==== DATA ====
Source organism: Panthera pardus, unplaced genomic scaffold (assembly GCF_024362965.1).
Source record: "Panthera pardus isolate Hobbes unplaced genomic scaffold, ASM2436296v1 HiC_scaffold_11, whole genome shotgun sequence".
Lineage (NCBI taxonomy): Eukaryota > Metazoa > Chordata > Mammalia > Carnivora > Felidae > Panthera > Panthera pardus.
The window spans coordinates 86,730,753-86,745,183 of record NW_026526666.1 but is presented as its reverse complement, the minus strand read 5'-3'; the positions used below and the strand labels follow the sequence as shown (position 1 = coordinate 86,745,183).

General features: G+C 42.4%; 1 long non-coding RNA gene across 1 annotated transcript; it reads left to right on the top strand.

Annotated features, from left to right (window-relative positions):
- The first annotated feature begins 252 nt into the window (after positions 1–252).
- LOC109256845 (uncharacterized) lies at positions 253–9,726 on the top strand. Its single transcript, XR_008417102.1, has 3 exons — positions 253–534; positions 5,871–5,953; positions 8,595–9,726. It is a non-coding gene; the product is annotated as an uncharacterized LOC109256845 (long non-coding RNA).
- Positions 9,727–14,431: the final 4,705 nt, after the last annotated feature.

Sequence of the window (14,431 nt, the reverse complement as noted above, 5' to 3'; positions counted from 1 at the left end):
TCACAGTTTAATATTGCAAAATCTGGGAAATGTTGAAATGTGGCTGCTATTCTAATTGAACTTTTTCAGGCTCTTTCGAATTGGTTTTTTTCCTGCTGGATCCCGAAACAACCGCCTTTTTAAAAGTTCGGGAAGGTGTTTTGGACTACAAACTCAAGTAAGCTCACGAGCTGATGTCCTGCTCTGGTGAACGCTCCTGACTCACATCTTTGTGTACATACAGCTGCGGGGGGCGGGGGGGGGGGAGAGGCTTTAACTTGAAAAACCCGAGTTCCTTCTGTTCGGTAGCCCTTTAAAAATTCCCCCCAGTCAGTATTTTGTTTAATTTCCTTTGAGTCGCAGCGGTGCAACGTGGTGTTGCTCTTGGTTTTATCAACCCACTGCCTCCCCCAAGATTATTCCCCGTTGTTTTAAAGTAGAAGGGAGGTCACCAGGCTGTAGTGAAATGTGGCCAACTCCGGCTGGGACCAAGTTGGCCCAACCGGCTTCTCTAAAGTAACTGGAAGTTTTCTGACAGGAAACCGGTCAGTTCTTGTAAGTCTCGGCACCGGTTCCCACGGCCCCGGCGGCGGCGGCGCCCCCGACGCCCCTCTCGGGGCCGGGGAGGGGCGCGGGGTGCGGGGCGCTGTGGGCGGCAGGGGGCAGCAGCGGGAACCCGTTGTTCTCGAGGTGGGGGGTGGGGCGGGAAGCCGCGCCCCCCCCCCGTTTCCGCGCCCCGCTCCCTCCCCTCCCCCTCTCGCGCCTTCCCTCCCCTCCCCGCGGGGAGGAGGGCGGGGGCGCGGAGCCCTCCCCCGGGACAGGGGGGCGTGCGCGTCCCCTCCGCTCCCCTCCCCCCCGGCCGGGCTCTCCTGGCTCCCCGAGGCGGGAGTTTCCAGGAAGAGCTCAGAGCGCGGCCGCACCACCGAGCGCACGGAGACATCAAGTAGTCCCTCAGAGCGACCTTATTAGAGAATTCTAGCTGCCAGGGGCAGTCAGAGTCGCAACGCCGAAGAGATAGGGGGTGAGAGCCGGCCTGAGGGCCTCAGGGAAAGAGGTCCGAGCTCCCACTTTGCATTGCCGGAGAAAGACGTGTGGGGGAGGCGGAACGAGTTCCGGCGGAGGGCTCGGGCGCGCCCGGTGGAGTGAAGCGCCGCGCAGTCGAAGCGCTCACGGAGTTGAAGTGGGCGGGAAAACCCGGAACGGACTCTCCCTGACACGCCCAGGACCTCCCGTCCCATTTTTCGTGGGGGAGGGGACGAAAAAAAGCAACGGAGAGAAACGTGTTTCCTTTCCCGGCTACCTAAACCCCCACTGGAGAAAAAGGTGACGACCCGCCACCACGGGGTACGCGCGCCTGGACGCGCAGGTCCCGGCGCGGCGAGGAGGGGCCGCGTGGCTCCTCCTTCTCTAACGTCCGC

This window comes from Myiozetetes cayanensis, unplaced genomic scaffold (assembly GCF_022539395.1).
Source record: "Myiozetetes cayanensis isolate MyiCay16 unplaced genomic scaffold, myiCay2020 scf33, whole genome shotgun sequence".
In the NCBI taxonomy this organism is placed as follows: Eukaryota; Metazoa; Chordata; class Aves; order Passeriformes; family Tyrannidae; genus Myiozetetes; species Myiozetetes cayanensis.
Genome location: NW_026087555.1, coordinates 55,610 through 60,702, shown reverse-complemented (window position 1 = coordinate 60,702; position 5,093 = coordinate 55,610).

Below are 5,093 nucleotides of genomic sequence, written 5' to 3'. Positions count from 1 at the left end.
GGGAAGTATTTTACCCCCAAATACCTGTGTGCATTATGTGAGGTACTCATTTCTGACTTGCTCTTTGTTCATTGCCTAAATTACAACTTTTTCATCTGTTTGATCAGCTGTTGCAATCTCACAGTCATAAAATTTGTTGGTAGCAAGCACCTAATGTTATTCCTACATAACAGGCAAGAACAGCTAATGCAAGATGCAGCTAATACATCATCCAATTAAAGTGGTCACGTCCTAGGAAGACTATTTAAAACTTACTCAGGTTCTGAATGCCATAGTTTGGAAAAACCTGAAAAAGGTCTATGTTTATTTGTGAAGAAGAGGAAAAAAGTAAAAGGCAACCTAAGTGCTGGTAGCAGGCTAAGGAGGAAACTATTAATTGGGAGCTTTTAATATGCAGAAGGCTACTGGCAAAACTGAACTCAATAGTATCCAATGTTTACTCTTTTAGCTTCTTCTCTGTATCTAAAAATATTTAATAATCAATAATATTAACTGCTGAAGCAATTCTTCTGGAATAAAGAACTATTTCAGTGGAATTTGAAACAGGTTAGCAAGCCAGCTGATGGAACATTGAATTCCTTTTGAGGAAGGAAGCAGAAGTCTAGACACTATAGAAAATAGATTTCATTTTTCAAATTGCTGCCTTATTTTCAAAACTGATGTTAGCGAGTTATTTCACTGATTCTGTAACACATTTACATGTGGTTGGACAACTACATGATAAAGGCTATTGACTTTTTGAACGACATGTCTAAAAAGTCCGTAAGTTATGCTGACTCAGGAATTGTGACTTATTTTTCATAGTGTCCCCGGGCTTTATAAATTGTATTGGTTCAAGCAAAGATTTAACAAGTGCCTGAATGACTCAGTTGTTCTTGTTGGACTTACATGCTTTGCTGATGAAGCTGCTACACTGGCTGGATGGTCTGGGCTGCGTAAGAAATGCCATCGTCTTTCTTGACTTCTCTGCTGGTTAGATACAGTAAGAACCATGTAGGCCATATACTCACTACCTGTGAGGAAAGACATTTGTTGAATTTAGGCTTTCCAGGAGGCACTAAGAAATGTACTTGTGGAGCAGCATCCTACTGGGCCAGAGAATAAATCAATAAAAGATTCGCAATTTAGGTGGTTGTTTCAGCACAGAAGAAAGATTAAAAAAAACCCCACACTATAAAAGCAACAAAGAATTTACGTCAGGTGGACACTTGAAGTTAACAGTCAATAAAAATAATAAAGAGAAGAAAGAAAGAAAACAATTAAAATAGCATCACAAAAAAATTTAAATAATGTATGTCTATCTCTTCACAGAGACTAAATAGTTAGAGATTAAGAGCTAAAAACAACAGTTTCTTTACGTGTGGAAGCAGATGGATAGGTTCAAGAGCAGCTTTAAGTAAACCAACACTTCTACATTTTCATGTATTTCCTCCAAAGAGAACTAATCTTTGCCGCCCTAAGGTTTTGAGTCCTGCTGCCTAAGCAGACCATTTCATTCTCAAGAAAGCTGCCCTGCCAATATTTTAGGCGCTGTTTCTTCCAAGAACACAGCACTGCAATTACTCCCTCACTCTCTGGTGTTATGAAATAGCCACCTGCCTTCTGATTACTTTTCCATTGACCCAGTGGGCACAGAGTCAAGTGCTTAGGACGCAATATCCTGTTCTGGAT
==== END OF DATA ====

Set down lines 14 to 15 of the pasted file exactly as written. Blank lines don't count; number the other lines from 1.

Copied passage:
In the NCBI taxonomy this organism is placed as follows: Eukaryota; Metazoa; Chordata; class Aves; order Passeriformes; family Tyrannidae; genus Myiozetetes; species Myiozetetes cayanensis.
Genome location: NW_026087555.1, coordinates 55,610 through 60,702, shown reverse-complemented (window position 1 = coordinate 60,702; position 5,093 = coordinate 55,610).